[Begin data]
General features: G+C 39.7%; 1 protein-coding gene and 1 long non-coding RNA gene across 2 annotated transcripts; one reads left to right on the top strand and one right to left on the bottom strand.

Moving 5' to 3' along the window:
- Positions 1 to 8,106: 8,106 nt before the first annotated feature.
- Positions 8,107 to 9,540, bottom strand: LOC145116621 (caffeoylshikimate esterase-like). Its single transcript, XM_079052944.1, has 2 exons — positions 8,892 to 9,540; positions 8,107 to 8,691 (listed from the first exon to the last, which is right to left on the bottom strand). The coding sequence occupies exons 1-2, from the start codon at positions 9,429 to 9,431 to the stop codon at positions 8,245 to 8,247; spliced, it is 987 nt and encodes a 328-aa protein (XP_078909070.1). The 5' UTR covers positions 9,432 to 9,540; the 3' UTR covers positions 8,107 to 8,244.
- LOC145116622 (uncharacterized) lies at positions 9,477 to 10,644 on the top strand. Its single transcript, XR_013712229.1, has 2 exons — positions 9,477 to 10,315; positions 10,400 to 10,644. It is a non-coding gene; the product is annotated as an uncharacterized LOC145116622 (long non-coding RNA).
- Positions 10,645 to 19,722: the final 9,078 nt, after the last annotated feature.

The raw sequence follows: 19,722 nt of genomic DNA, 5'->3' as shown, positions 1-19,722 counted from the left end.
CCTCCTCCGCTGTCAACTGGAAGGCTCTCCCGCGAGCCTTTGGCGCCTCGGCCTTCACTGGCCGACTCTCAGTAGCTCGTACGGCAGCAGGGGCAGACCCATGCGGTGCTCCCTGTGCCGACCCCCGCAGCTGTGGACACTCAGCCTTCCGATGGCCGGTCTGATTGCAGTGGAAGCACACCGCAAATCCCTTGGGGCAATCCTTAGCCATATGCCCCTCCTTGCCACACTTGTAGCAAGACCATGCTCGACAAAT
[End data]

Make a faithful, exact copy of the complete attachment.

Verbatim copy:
General features: G+C 39.7%; 1 protein-coding gene and 1 long non-coding RNA gene across 2 annotated transcripts; one reads left to right on the top strand and one right to left on the bottom strand.

Moving 5' to 3' along the window:
- Positions 1 to 8,106: 8,106 nt before the first annotated feature.
- Positions 8,107 to 9,540, bottom strand: LOC145116621 (caffeoylshikimate esterase-like). Its single transcript, XM_079052944.1, has 2 exons — positions 8,892 to 9,540; positions 8,107 to 8,691 (listed from the first exon to the last, which is right to left on the bottom strand). The coding sequence occupies exons 1-2, from the start codon at positions 9,429 to 9,431 to the stop codon at positions 8,245 to 8,247; spliced, it is 987 nt and encodes a 328-aa protein (XP_078909070.1). The 5' UTR covers positions 9,432 to 9,540; the 3' UTR covers positions 8,107 to 8,244.
- LOC145116622 (uncharacterized) lies at positions 9,477 to 10,644 on the top strand. Its single transcript, XR_013712229.1, has 2 exons — positions 9,477 to 10,315; positions 10,400 to 10,644. It is a non-coding gene; the product is annotated as an uncharacterized LOC145116622 (long non-coding RNA).
- Positions 10,645 to 19,722: the final 9,078 nt, after the last annotated feature.

The raw sequence follows: 19,722 nt of genomic DNA, 5'->3' as shown, positions 1-19,722 counted from the left end.
CCTCCTCCGCTGTCAACTGGAAGGCTCTCCCGCGAGCCTTTGGCGCCTCGGCCTTCACTGGCCGACTCTCAGTAGCTCGTACGGCAGCAGGGGCAGACCCATGCGGTGCTCCCTGTGCCGACCCCCGCAGCTGTGGACACTCAGCCTTCCGATGGCCGGTCTGATTGCAGTGGAAGCACACCGCAAATCCCTTGGGGCAATCCTTAGCCATATGCCCCTCCTTGCCACACTTGTAGCAAGACCATGCTCGACAAAT